In the Spring Statement before UK parliament, Chancellor Philip Hammond announced “definitive action to tackle the scourge of late payments for our small businesses.”
This includes the requirement of company audit committees to review payment practices, to be reported on in the annual accounts. Hammond also deferred to business secretary Greg Clark to announce “further details in due course.” Hammond also gave thanks to the Federation of Small Businesses (FSB) for their campaigning on this issue.
Carl D’Ammassa, group managing director for business finance at Aldermore Bank, said: “Late payments are a threat to SME businesses and our research finds that it remains a regular and serious issue for one quarter of SMEs, meaning it is essential that government continue to address the root causes. For too long, large organisations looked at their supplier terms as a means of financially boosting their performance – at the detriment of smaller companies. We are calling for this unfair practice to end.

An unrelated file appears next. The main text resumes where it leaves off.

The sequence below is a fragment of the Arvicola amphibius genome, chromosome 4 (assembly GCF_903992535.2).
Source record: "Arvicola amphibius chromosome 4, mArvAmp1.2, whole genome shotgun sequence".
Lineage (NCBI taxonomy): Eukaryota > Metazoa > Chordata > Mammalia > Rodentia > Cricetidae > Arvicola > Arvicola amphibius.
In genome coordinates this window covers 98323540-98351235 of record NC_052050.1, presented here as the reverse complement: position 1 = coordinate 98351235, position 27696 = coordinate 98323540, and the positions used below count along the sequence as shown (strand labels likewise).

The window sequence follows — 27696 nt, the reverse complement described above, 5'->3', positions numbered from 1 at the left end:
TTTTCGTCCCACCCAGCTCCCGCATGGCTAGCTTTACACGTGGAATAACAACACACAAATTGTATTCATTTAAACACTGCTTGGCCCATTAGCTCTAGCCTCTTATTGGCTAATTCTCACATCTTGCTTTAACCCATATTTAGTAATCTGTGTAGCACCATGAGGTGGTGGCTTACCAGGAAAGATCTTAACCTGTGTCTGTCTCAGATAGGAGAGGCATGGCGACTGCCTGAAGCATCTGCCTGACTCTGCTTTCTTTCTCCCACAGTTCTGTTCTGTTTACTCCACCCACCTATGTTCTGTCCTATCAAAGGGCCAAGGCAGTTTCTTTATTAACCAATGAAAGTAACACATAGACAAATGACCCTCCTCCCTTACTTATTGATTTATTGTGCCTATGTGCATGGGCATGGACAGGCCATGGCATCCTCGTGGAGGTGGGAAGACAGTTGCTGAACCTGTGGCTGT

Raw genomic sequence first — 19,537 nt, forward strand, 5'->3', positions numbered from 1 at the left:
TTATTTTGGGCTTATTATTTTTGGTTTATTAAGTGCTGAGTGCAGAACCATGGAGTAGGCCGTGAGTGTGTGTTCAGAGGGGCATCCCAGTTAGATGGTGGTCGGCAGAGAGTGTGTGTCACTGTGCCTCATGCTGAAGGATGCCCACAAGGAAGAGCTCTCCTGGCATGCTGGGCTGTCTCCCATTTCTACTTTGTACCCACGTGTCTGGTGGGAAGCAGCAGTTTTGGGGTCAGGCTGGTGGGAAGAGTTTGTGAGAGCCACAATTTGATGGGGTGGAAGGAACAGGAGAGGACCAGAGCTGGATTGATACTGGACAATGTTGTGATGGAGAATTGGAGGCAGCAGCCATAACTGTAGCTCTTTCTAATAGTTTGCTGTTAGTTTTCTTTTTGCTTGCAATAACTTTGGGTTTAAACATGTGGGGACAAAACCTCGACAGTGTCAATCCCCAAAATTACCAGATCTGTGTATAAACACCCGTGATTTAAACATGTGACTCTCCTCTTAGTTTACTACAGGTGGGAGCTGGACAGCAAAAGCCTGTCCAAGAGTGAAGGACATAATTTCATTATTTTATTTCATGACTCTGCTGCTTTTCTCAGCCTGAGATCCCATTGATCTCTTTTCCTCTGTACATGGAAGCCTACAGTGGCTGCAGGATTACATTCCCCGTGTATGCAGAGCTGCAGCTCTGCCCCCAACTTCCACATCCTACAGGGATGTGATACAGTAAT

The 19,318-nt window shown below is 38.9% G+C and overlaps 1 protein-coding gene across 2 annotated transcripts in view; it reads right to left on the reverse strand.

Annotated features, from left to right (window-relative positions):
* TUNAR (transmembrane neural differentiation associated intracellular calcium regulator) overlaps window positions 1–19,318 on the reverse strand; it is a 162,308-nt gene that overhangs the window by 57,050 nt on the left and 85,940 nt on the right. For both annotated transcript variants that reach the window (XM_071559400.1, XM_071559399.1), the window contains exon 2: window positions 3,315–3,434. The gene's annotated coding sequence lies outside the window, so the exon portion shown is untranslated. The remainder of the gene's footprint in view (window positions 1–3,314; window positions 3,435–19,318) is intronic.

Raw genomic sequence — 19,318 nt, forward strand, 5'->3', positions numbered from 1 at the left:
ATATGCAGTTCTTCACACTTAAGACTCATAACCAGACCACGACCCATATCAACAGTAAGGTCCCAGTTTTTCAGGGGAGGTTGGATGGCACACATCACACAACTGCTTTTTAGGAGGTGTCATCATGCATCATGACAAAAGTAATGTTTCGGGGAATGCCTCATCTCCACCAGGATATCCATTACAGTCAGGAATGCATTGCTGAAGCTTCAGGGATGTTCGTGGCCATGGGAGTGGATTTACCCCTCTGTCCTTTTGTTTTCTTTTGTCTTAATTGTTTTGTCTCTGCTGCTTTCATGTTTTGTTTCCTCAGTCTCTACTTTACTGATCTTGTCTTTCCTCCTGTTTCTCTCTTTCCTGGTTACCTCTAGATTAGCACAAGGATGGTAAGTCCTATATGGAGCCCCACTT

“We welcome today’s announcement from the Chancellor which will require company audit committees, chaired by a non-executive director, to review payment practices, and report on them in their annual accounts. We have been calling for government to mandate the exposure of poor late payment practices in a uniform way and today’s announcement is a step in the right direction. We believe the government should incentivise businesses to ensure that paying suppliers late is financially not in their interest, as it is today.”
Research from business finance company Market Invoice has shown that around half of all invoices for creative industries were paid late in 2018. In 2018, an average invoice worth £38,137 was being settled 13 days beyond payment terms leaving the industry with £1.1bn of outstanding payments due at any one time.
In the same statement, Hammond promised that a government consultation on the impact of the Worldwide Harmonised Light Vehicle Test Procedure (WLTP) would be published ‘in the coming months’.